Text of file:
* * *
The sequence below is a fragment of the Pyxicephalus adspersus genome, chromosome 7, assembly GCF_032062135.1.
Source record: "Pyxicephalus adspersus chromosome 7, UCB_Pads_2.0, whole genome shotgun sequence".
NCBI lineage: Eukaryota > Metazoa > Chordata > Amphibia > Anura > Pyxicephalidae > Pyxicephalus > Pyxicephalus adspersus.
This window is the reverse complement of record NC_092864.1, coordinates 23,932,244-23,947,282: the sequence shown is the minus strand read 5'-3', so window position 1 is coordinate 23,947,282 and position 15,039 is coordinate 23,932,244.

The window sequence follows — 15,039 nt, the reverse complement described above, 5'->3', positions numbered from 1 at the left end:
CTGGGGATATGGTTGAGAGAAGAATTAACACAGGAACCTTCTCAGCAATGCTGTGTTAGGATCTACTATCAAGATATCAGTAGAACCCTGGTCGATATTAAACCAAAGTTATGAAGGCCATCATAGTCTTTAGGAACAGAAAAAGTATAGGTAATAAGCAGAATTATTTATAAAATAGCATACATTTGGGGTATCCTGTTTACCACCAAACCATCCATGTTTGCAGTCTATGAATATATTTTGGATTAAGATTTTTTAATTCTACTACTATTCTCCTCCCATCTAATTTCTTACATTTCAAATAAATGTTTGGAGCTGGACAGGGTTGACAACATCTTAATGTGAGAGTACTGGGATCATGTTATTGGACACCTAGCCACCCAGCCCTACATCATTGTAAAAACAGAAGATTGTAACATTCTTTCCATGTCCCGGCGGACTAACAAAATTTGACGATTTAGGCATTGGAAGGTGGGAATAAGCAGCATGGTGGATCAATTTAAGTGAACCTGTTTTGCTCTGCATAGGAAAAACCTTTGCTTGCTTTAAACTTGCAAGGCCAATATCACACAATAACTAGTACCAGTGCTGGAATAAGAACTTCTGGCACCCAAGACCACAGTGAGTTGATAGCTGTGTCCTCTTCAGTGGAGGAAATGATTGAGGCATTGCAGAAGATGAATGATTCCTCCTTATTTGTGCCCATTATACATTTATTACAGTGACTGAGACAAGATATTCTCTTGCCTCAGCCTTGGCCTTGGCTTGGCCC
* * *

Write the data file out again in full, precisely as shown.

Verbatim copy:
The sequence below is a fragment of the Pyxicephalus adspersus genome, chromosome 7, assembly GCF_032062135.1.
Source record: "Pyxicephalus adspersus chromosome 7, UCB_Pads_2.0, whole genome shotgun sequence".
NCBI lineage: Eukaryota > Metazoa > Chordata > Amphibia > Anura > Pyxicephalidae > Pyxicephalus > Pyxicephalus adspersus.
This window is the reverse complement of record NC_092864.1, coordinates 23,932,244-23,947,282: the sequence shown is the minus strand read 5'-3', so window position 1 is coordinate 23,947,282 and position 15,039 is coordinate 23,932,244.

The window sequence follows — 15,039 nt, the reverse complement described above, 5'->3', positions numbered from 1 at the left end:
CTGGGGATATGGTTGAGAGAAGAATTAACACAGGAACCTTCTCAGCAATGCTGTGTTAGGATCTACTATCAAGATATCAGTAGAACCCTGGTCGATATTAAACCAAAGTTATGAAGGCCATCATAGTCTTTAGGAACAGAAAAAGTATAGGTAATAAGCAGAATTATTTATAAAATAGCATACATTTGGGGTATCCTGTTTACCACCAAACCATCCATGTTTGCAGTCTATGAATATATTTTGGATTAAGATTTTTTAATTCTACTACTATTCTCCTCCCATCTAATTTCTTACATTTCAAATAAATGTTTGGAGCTGGACAGGGTTGACAACATCTTAATGTGAGAGTACTGGGATCATGTTATTGGACACCTAGCCACCCAGCCCTACATCATTGTAAAAACAGAAGATTGTAACATTCTTTCCATGTCCCGGCGGACTAACAAAATTTGACGATTTAGGCATTGGAAGGTGGGAATAAGCAGCATGGTGGATCAATTTAAGTGAACCTGTTTTGCTCTGCATAGGAAAAACCTTTGCTTGCTTTAAACTTGCAAGGCCAATATCACACAATAACTAGTACCAGTGCTGGAATAAGAACTTCTGGCACCCAAGACCACAGTGAGTTGATAGCTGTGTCCTCTTCAGTGGAGGAAATGATTGAGGCATTGCAGAAGATGAATGATTCCTCCTTATTTGTGCCCATTATACATTTATTACAGTGACTGAGACAAGATATTCTCTTGCCTCAGCCTTGGCCTTGGCTTGGCCC